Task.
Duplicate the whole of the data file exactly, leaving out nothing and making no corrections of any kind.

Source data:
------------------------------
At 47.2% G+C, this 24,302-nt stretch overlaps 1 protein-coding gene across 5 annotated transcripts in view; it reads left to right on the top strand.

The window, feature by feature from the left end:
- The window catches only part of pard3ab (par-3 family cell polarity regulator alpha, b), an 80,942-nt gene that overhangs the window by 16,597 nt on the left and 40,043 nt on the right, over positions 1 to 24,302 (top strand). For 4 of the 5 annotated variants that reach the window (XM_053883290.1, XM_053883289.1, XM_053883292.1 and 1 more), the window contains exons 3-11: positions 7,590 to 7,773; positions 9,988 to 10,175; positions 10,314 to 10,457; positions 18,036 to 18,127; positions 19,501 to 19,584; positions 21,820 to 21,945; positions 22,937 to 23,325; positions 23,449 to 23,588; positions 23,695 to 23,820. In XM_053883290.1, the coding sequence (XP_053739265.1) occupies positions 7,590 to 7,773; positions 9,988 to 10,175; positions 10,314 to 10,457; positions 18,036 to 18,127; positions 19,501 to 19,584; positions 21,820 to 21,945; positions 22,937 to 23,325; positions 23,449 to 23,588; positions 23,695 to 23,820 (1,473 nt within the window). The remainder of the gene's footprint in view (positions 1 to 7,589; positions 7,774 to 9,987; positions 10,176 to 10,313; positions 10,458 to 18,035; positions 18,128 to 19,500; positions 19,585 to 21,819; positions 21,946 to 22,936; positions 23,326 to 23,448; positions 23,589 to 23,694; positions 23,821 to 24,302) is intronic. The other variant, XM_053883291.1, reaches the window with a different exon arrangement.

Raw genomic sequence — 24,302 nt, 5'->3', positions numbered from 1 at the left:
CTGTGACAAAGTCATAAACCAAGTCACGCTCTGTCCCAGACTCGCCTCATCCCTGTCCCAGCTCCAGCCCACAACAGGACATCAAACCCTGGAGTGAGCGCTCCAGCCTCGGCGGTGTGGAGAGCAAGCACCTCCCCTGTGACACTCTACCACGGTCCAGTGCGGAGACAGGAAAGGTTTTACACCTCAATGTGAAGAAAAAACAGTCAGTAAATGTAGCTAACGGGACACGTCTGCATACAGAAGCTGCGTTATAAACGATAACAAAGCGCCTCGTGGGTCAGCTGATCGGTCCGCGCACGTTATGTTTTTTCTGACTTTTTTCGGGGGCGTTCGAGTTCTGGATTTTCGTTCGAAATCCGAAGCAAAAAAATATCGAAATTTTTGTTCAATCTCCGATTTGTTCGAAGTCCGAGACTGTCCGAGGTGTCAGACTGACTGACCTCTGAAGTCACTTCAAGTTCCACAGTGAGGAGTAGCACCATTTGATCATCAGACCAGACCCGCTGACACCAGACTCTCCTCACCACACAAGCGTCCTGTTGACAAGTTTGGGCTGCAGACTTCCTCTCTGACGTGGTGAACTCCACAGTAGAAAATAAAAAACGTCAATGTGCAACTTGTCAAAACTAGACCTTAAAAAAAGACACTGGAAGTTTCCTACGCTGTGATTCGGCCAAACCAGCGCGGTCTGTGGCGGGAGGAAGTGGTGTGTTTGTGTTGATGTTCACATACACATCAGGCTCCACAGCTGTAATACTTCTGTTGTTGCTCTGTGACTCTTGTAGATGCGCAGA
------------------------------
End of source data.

At 47.2% G+C, this 24,302-nt stretch overlaps 1 protein-coding gene across 5 annotated transcripts in view; it reads left to right on the top strand.

The window, feature by feature from the left end:
- The window catches only part of pard3ab (par-3 family cell polarity regulator alpha, b), an 80,942-nt gene that overhangs the window by 16,597 nt on the left and 40,043 nt on the right, over positions 1 to 24,302 (top strand). For 4 of the 5 annotated variants that reach the window (XM_053883290.1, XM_053883289.1, XM_053883292.1 and 1 more), the window contains exons 3-11: positions 7,590 to 7,773; positions 9,988 to 10,175; positions 10,314 to 10,457; positions 18,036 to 18,127; positions 19,501 to 19,584; positions 21,820 to 21,945; positions 22,937 to 23,325; positions 23,449 to 23,588; positions 23,695 to 23,820. In XM_053883290.1, the coding sequence (XP_053739265.1) occupies positions 7,590 to 7,773; positions 9,988 to 10,175; positions 10,314 to 10,457; positions 18,036 to 18,127; positions 19,501 to 19,584; positions 21,820 to 21,945; positions 22,937 to 23,325; positions 23,449 to 23,588; positions 23,695 to 23,820 (1,473 nt within the window). The remainder of the gene's footprint in view (positions 1 to 7,589; positions 7,774 to 9,987; positions 10,176 to 10,313; positions 10,458 to 18,035; positions 18,128 to 19,500; positions 19,585 to 21,819; positions 21,946 to 22,936; positions 23,326 to 23,448; positions 23,589 to 23,694; positions 23,821 to 24,302) is intronic. The other variant, XM_053883291.1, reaches the window with a different exon arrangement.

Raw genomic sequence — 24,302 nt, 5'->3', positions numbered from 1 at the left:
CTGTGACAAAGTCATAAACCAAGTCACGCTCTGTCCCAGACTCGCCTCATCCCTGTCCCAGCTCCAGCCCACAACAGGACATCAAACCCTGGAGTGAGCGCTCCAGCCTCGGCGGTGTGGAGAGCAAGCACCTCCCCTGTGACACTCTACCACGGTCCAGTGCGGAGACAGGAAAGGTTTTACACCTCAATGTGAAGAAAAAACAGTCAGTAAATGTAGCTAACGGGACACGTCTGCATACAGAAGCTGCGTTATAAACGATAACAAAGCGCCTCGTGGGTCAGCTGATCGGTCCGCGCACGTTATGTTTTTTCTGACTTTTTTCGGGGGCGTTCGAGTTCTGGATTTTCGTTCGAAATCCGAAGCAAAAAAATATCGAAATTTTTGTTCAATCTCCGATTTGTTCGAAGTCCGAGACTGTCCGAGGTGTCAGACTGACTGACCTCTGAAGTCACTTCAAGTTCCACAGTGAGGAGTAGCACCATTTGATCATCAGACCAGACCCGCTGACACCAGACTCTCCTCACCACACAAGCGTCCTGTTGACAAGTTTGGGCTGCAGACTTCCTCTCTGACGTGGTGAACTCCACAGTAGAAAATAAAAAACGTCAATGTGCAACTTGTCAAAACTAGACCTTAAAAAAAGACACTGGAAGTTTCCTACGCTGTGATTCGGCCAAACCAGCGCGGTCTGTGGCGGGAGGAAGTGGTGTGTTTGTGTTGATGTTCACATACACATCAGGCTCCACAGCTGTAATACTTCTGTTGTTGCTCTGTGACTCTTGTAGATGCGCAGA